Case Rep Clin Nutr 2021;4:1–6
      PubDate: Fri, 05 Mar 2021 10:54:27 +010
  • Moderate Hyperhomocysteinemia along with Increased Levels of Vitamin B12
           in a 21-Year-Old Male with the Sanfilippo Syndrome: A Case Report

    • Abstract: The Sanfilippo syndrome is an autosomal recessive mucopolysaccharidosis. Homocysteine and B12 status have not been described in this syndrome. A 21-year-old bedridden male with the Sanfilippo syndrome was hospitalized. He was in poor nutritional status according to laboratory and somatometric findings, he had an enlarged liver, moderate aortic valve insufficiency and was under antiepileptic, antipsychotic and anti-cholinergic therapy. The patient had moderate hyperhomocysteinemia (16.9 μmol/L) with co-existing high levels of serum B12 (1,765 pg/mL). In addition, cystathionine, methionine sulphoxide and certain amino acids were measured. It was hypothesized that a “functional” deficiency of vitamin B12 may be due to problematic transcobalamin-vitamin B12 complex dissociation. Moreover, the patient’s cardiovascular background and/or medical treatment may explain the observed hyperhomocysteinemia. B12 and homocysteine status should be assessed in Sanfilippo patients. This report suggests that checking vitamin B12 and homocysteine status may be useful in the Sanfilippo syndrome.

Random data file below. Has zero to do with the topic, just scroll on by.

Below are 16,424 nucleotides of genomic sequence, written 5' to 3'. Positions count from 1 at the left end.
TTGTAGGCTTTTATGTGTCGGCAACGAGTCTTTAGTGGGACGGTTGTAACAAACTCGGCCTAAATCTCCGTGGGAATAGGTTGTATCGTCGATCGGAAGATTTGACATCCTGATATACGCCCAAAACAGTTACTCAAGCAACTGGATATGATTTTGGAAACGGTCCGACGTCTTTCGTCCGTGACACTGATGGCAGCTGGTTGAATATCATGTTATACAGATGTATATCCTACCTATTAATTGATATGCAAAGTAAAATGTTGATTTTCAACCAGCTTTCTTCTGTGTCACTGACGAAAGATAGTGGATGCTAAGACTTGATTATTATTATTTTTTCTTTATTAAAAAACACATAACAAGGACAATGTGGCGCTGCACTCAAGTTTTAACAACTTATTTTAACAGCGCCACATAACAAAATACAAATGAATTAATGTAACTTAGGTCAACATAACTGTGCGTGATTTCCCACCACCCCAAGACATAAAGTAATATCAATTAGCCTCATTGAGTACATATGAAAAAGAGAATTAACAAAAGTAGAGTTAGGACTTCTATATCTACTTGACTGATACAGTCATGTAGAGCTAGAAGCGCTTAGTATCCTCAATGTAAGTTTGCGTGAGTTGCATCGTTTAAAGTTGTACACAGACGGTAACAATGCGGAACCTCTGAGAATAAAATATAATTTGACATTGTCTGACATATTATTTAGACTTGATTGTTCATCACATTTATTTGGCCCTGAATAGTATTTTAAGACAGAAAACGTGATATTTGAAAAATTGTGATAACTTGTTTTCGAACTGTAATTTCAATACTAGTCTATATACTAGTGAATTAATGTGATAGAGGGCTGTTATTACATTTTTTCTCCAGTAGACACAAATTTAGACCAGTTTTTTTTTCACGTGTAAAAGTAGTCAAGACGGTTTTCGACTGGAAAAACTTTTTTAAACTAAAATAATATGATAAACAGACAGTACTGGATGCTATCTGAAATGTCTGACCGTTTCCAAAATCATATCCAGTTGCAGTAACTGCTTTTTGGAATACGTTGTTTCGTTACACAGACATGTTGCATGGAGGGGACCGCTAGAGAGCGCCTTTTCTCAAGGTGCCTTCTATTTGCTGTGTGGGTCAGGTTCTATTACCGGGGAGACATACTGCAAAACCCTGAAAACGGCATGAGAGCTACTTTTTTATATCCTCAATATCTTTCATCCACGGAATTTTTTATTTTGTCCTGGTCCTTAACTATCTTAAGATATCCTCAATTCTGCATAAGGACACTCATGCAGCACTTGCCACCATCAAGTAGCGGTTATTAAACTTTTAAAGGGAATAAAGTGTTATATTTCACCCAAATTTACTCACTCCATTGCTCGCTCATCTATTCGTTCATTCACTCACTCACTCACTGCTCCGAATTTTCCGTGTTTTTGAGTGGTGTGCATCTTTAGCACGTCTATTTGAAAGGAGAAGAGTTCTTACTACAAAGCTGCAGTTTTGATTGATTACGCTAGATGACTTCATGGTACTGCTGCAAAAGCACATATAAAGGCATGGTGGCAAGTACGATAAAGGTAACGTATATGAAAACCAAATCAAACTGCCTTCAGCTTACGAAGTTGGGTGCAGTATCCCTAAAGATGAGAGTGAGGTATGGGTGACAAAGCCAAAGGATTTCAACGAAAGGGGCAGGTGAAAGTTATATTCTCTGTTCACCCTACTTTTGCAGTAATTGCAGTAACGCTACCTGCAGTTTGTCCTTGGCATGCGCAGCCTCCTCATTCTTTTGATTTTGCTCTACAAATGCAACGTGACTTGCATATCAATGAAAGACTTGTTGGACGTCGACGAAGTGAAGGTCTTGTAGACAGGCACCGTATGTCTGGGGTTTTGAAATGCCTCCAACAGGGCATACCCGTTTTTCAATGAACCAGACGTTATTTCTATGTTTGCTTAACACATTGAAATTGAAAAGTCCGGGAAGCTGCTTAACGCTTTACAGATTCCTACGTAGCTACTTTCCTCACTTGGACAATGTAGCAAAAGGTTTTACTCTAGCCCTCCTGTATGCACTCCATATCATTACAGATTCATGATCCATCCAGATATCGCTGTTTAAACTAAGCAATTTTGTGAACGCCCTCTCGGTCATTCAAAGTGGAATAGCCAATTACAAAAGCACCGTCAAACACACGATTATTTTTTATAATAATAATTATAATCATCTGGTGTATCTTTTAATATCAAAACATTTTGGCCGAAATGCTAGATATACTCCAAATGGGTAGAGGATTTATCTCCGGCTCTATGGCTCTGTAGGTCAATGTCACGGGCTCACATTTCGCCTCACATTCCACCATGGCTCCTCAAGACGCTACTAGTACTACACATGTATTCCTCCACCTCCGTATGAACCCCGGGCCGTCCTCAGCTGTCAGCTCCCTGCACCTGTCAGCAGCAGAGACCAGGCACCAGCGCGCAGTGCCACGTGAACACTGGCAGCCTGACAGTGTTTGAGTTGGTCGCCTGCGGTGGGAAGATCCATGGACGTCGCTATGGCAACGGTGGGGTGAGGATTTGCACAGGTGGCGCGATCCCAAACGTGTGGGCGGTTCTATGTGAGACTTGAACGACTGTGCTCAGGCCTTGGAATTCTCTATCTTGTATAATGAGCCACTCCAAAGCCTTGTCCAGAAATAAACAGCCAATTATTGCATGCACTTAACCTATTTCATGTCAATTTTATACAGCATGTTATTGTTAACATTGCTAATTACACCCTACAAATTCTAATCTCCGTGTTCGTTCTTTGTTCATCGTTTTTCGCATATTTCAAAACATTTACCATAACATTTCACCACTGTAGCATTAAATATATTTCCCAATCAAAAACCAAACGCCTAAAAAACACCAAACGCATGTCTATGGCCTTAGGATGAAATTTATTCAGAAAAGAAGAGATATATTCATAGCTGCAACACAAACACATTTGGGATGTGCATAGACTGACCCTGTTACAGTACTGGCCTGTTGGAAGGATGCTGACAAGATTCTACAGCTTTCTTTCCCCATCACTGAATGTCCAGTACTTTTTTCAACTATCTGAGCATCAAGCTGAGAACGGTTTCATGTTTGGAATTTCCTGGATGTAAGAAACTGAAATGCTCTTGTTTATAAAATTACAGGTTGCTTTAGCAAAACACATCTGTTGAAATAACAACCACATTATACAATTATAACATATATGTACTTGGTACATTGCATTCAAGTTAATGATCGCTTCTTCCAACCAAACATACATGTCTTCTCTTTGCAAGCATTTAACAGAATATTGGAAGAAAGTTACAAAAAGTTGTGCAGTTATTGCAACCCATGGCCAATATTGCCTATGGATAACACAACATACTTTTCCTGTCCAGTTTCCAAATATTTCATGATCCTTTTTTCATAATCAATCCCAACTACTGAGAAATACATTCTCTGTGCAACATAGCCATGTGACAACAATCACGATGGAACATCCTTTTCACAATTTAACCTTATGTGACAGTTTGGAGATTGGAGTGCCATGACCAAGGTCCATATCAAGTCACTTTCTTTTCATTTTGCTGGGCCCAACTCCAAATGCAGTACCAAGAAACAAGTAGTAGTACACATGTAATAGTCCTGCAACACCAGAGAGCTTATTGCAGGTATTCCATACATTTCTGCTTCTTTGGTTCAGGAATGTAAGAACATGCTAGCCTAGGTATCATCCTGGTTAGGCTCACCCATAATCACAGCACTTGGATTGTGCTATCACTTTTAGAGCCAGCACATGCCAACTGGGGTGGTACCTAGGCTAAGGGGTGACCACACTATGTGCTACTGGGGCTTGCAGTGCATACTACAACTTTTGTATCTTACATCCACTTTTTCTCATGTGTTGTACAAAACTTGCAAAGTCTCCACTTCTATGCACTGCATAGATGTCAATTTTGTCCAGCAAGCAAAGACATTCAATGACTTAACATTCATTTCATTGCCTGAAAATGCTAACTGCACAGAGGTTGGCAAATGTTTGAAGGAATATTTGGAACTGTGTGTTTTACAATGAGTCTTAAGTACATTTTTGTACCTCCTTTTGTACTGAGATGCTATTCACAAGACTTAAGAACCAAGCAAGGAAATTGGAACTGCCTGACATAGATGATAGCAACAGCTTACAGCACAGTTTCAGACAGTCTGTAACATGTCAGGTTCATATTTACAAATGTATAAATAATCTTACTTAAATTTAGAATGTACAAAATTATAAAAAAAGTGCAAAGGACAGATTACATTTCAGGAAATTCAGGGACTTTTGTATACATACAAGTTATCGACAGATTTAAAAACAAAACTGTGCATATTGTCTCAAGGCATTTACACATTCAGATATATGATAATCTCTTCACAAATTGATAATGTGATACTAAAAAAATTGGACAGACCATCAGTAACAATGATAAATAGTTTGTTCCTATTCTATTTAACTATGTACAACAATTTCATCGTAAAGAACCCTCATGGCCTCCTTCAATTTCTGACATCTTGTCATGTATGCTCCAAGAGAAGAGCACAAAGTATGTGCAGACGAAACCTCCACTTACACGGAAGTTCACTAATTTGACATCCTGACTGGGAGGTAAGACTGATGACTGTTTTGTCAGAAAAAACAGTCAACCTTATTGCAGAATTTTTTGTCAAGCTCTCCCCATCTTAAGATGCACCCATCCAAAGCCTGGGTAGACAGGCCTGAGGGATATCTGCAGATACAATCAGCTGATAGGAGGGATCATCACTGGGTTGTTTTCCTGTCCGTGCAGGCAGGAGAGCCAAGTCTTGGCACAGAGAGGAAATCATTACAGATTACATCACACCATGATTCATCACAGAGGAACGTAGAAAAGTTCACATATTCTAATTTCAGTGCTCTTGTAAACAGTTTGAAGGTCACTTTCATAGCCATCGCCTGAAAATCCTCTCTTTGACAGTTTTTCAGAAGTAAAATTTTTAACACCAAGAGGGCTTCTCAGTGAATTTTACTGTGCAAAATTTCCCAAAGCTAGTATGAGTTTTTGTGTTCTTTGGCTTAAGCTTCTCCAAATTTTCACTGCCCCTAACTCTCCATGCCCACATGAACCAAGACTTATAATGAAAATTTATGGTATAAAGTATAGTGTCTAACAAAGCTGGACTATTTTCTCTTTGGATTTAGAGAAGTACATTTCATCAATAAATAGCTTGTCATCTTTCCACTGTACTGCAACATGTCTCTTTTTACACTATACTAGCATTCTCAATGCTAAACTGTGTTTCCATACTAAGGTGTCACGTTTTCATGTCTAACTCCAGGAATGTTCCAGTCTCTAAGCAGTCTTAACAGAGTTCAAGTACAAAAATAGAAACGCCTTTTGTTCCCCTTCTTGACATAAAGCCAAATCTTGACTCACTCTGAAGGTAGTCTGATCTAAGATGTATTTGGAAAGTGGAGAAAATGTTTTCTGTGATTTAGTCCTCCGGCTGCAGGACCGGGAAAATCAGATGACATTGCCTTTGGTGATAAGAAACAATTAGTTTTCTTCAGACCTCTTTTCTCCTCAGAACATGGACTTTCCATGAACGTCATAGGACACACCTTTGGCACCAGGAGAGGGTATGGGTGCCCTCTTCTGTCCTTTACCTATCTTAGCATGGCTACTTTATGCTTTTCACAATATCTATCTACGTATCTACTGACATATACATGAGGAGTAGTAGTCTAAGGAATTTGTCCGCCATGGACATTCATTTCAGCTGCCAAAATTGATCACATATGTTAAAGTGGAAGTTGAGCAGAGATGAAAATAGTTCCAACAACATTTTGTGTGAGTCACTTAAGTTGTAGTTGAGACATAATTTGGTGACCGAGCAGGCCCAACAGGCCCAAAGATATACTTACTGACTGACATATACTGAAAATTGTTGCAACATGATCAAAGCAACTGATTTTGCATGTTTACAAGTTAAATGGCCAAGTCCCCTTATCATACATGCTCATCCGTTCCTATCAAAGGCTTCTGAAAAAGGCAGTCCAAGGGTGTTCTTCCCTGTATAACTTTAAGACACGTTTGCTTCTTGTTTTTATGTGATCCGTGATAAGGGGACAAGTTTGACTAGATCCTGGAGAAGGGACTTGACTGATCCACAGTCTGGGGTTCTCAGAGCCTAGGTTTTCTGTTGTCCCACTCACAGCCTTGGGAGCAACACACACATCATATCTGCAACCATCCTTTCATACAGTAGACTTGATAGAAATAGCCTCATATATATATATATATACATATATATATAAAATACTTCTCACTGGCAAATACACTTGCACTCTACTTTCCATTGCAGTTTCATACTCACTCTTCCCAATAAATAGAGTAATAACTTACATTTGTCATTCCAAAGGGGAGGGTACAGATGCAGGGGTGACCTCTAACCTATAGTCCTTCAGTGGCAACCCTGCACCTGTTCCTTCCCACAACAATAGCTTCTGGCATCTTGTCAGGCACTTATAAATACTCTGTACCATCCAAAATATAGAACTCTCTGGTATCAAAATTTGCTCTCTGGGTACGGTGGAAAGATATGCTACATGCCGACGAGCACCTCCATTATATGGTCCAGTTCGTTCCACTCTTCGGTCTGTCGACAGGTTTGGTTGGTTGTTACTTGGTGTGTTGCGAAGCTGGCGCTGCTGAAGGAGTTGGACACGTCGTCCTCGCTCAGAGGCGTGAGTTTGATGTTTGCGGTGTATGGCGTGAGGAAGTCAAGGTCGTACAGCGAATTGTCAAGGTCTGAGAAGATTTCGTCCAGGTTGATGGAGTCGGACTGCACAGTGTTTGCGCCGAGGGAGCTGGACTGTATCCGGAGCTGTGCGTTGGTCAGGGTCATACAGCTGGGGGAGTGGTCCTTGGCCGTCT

Case Rep Clin Nutr 2020;3:7–14
      PubDate: Thu, 10 Dec 2020 06:20:48 +010
  • Hypocaloric Peripheral Parenteral Nutrition Administered in Intestinal
           Reconnection Postoperative Patients with 3–5 Days Oral Fasting
           Indicated: A Case Report

    • Abstract: Postoperative patients of intestinal reconnection in Morelia, Mexico, are usually in for 3–5 days of oral fast, which increases protein catabolism in the patient, thus lengthening their hospital stay and increasing the risk of developing metabolic comorbidities. Hypocaloric peripheral parenteral nutrition (HPPN) reduces proteolysis and improves inflammatory markers in these patients. The aim of this case report is to determine whether or not peripheral parenteral nutrition (PPN) improves inflammation, lessening the postoperative risk. A 62-year-old female patient and her cancer diagnosis and intestinal reconnection surgery are discussed. PPN is not commonly used in this type of patients due to the short duration of the fast, although its use is common before surgery. However, postoperative use can be beneficial as well, and given the delicate postoperative state these patients are in, it is worth it (at least in these cases) to give them all the strength and tools available for a better recovery. PPN in the case discussed herein improved the patient’s inflammatory marker levels in a shorter period.
      Case Rep Clin Nutr 2020;3:1–6
      PubDate: Thu, 20 Feb 2020 12:39:41 +010
  • Phase Angle and Dry Weight Benefit Nutritional Management of a Patient
           with Primary Myelofibrosis Undergoing Allogeneic Hematopoietic Stem Cell